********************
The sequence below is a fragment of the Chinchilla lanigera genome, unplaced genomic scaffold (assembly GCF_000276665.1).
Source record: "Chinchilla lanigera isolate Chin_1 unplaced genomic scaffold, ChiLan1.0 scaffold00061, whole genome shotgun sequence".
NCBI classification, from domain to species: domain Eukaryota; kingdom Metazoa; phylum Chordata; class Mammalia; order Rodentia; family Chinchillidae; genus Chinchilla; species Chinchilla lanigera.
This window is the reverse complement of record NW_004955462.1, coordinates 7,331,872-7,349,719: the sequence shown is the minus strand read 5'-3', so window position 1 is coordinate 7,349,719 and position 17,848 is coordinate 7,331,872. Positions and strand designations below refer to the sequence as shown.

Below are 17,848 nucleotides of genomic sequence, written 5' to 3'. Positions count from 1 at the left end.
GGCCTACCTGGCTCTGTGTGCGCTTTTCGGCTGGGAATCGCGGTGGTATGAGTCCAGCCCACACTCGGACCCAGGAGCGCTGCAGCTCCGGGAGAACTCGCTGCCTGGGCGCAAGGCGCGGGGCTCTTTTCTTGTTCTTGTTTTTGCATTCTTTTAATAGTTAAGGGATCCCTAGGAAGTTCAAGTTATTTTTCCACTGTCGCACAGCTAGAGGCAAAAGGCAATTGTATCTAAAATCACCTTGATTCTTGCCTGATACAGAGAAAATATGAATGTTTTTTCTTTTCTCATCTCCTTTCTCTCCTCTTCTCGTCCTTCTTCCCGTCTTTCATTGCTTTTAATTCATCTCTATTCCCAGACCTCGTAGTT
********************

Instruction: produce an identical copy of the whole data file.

The sequence below is a fragment of the Chinchilla lanigera genome, unplaced genomic scaffold (assembly GCF_000276665.1).
Source record: "Chinchilla lanigera isolate Chin_1 unplaced genomic scaffold, ChiLan1.0 scaffold00061, whole genome shotgun sequence".
NCBI classification, from domain to species: domain Eukaryota; kingdom Metazoa; phylum Chordata; class Mammalia; order Rodentia; family Chinchillidae; genus Chinchilla; species Chinchilla lanigera.
This window is the reverse complement of record NW_004955462.1, coordinates 7,331,872-7,349,719: the sequence shown is the minus strand read 5'-3', so window position 1 is coordinate 7,349,719 and position 17,848 is coordinate 7,331,872. Positions and strand designations below refer to the sequence as shown.

Below are 17,848 nucleotides of genomic sequence, written 5' to 3'. Positions count from 1 at the left end.
GGCCTACCTGGCTCTGTGTGCGCTTTTCGGCTGGGAATCGCGGTGGTATGAGTCCAGCCCACACTCGGACCCAGGAGCGCTGCAGCTCCGGGAGAACTCGCTGCCTGGGCGCAAGGCGCGGGGCTCTTTTCTTGTTCTTGTTTTTGCATTCTTTTAATAGTTAAGGGATCCCTAGGAAGTTCAAGTTATTTTTCCACTGTCGCACAGCTAGAGGCAAAAGGCAATTGTATCTAAAATCACCTTGATTCTTGCCTGATACAGAGAAAATATGAATGTTTTTTCTTTTCTCATCTCCTTTCTCTCCTCTTCTCGTCCTTCTTCCCGTCTTTCATTGCTTTTAATTCATCTCTATTCCCAGACCTCGTAGTT